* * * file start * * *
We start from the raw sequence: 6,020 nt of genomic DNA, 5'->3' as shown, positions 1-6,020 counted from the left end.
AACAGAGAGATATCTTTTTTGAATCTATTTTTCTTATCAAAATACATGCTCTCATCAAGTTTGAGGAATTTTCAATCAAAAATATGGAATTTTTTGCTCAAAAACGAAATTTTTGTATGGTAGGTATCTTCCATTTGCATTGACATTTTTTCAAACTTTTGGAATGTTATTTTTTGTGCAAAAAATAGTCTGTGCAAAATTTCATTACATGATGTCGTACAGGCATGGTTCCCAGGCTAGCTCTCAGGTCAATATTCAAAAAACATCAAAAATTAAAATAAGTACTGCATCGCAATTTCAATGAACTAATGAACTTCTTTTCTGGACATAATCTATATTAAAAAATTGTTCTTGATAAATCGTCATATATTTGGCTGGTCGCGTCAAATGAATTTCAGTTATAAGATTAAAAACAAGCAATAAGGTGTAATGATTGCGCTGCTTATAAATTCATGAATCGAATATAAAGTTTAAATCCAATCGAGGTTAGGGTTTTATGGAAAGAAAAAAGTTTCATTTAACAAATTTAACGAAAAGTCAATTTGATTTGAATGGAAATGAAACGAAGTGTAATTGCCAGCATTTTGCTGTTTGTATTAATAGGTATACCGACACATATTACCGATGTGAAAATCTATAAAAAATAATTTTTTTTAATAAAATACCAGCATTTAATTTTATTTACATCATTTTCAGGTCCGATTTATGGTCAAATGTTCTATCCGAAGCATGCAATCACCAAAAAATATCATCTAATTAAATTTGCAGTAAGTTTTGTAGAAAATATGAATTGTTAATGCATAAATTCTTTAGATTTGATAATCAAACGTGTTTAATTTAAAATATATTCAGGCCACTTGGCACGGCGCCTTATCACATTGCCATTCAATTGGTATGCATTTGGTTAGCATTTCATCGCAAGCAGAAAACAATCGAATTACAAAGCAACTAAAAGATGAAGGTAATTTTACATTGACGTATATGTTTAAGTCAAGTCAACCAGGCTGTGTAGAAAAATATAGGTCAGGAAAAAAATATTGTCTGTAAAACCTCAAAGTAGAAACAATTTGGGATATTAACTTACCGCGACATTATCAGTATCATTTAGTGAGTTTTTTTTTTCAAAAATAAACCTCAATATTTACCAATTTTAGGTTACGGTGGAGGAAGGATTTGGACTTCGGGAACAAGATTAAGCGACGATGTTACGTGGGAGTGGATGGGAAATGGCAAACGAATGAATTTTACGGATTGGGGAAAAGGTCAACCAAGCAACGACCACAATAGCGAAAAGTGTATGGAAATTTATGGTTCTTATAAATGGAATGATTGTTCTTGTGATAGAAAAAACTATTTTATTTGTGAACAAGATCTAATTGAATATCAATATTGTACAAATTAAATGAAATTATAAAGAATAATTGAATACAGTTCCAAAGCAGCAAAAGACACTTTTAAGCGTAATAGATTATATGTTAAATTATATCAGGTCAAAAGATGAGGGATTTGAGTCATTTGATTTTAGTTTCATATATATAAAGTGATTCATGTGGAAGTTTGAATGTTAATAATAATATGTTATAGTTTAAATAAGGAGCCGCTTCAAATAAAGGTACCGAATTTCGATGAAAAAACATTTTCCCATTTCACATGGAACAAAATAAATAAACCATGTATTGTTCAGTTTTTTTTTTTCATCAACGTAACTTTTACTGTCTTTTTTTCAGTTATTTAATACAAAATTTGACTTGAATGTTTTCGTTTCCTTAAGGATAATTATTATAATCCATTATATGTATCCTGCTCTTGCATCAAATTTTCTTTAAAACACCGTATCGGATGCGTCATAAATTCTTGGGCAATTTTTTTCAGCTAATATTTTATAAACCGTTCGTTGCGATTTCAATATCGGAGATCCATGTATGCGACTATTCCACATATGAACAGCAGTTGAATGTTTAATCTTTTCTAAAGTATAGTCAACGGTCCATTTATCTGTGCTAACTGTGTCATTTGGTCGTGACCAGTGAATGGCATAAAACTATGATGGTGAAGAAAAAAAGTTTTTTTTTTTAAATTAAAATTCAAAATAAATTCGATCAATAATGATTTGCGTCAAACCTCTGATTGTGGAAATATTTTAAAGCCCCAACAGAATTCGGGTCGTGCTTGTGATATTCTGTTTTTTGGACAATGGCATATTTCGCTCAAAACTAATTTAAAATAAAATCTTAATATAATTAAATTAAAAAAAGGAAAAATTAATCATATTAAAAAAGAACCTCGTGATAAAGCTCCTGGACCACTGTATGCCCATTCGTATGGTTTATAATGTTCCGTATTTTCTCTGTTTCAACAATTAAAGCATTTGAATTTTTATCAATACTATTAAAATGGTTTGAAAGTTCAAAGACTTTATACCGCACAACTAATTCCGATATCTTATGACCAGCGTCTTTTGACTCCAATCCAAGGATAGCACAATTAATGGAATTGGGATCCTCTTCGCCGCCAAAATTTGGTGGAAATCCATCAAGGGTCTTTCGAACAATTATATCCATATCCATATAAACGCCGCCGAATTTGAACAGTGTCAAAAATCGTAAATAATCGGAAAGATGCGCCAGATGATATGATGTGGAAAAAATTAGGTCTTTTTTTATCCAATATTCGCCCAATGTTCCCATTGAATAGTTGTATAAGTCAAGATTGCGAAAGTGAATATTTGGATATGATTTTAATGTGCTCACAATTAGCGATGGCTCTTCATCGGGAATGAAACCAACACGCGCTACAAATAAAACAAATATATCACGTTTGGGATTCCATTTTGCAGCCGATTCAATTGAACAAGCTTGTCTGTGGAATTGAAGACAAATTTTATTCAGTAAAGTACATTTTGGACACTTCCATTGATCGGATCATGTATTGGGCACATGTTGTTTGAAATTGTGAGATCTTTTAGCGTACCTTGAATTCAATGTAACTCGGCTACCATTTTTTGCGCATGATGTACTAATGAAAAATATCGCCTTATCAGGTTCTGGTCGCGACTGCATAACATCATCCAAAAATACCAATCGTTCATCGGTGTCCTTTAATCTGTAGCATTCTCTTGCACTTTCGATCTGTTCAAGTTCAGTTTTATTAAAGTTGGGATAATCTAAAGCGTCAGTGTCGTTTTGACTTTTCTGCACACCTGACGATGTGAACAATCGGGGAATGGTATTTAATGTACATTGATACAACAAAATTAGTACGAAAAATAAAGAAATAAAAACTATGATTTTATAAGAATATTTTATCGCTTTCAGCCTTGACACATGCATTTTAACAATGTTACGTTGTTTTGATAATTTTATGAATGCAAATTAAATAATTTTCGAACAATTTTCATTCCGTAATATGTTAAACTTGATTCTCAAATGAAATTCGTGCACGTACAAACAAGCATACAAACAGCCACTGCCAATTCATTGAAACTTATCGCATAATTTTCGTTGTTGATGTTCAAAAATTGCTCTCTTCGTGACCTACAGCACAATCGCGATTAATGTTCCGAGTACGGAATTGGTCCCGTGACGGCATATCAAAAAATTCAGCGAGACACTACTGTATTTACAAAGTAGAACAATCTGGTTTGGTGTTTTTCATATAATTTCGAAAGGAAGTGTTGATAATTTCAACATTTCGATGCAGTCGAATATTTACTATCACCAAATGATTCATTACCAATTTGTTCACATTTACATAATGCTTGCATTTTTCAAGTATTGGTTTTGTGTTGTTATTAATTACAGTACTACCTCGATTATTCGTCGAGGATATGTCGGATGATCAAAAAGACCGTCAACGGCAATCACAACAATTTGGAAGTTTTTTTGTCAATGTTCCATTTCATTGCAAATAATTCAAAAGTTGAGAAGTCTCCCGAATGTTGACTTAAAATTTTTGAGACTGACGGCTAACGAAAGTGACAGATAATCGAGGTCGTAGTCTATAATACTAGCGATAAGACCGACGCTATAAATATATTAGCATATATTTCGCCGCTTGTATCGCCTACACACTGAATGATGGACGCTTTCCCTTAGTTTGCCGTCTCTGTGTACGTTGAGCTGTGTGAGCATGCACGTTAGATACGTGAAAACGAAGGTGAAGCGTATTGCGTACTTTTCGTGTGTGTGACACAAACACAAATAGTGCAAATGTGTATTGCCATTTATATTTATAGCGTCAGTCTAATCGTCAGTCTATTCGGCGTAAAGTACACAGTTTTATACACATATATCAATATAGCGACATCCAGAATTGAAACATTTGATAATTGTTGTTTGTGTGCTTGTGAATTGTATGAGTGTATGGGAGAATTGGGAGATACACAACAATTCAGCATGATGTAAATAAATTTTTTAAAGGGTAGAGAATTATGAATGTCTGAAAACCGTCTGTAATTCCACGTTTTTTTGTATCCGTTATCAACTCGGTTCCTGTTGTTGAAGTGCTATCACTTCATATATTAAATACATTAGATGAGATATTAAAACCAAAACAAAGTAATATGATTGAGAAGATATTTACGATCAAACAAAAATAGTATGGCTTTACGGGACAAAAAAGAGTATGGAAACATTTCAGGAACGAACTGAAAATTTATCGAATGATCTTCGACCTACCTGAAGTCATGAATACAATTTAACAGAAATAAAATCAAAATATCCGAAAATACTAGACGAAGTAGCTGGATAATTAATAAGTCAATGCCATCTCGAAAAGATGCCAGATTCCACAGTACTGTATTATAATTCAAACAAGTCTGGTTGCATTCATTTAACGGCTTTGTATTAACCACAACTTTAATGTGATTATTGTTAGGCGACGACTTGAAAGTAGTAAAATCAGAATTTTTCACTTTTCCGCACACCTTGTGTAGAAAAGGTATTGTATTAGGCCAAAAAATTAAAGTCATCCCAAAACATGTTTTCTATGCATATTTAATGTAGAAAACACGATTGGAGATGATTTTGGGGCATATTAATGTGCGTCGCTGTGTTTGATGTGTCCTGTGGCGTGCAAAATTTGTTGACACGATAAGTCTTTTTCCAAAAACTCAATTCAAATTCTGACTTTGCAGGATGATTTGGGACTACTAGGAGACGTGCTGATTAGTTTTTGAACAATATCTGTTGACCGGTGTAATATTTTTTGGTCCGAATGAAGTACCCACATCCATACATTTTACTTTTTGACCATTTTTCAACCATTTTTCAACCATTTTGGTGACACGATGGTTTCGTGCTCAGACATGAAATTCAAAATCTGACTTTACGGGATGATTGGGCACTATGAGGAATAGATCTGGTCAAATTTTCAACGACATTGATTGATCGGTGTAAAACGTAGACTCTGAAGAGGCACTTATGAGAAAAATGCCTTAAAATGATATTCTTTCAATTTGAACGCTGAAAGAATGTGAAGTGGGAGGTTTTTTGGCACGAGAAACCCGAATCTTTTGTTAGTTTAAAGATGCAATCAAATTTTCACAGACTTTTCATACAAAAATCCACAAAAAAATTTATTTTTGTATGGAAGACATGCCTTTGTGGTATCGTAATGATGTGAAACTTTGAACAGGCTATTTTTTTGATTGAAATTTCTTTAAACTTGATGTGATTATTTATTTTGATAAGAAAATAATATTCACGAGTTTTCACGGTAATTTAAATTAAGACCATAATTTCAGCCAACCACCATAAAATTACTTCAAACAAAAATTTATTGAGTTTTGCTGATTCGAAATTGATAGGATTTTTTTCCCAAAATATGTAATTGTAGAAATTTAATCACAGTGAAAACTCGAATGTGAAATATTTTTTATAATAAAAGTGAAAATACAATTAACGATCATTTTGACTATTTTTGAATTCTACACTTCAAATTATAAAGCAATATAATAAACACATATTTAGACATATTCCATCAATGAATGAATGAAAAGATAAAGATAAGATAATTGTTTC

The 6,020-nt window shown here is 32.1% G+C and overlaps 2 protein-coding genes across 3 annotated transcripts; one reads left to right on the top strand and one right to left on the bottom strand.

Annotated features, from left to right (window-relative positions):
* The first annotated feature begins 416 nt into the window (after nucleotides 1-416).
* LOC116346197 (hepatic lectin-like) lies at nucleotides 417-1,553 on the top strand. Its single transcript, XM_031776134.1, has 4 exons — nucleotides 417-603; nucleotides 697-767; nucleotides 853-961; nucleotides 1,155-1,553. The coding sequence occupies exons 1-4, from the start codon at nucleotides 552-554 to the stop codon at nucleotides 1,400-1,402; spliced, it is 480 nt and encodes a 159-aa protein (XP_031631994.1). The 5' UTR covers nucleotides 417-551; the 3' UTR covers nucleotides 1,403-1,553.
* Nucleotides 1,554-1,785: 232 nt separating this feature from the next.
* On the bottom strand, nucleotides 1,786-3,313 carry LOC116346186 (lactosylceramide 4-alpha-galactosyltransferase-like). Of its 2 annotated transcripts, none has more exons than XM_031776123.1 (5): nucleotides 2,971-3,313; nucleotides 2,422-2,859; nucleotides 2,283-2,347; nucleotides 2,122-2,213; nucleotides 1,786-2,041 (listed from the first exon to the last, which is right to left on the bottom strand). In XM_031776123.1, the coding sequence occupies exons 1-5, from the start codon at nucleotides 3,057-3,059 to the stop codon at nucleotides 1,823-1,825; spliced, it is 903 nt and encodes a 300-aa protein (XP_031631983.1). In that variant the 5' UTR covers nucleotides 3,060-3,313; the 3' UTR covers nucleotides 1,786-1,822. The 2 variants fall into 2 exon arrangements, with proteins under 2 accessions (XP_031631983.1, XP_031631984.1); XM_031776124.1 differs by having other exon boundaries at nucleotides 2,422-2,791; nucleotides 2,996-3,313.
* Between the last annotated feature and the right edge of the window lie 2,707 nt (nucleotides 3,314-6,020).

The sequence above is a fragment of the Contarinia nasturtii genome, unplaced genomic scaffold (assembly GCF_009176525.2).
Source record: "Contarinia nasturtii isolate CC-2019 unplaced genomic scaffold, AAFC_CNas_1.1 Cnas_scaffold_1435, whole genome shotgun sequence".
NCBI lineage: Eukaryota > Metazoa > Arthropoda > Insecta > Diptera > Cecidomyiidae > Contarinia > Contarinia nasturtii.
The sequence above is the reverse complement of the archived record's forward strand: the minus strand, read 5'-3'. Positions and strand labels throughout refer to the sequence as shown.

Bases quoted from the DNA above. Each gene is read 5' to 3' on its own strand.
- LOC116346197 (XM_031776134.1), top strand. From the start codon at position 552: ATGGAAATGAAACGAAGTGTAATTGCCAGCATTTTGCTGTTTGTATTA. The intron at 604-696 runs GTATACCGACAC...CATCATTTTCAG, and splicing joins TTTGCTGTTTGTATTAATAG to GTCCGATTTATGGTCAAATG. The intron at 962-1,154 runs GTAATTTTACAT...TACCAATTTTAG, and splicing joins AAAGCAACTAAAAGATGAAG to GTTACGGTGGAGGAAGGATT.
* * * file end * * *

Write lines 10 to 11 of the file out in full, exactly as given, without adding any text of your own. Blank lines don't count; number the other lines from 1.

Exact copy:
The sequence above is a fragment of the Contarinia nasturtii genome, unplaced genomic scaffold (assembly GCF_009176525.2).
Source record: "Contarinia nasturtii isolate CC-2019 unplaced genomic scaffold, AAFC_CNas_1.1 Cnas_scaffold_1435, whole genome shotgun sequence".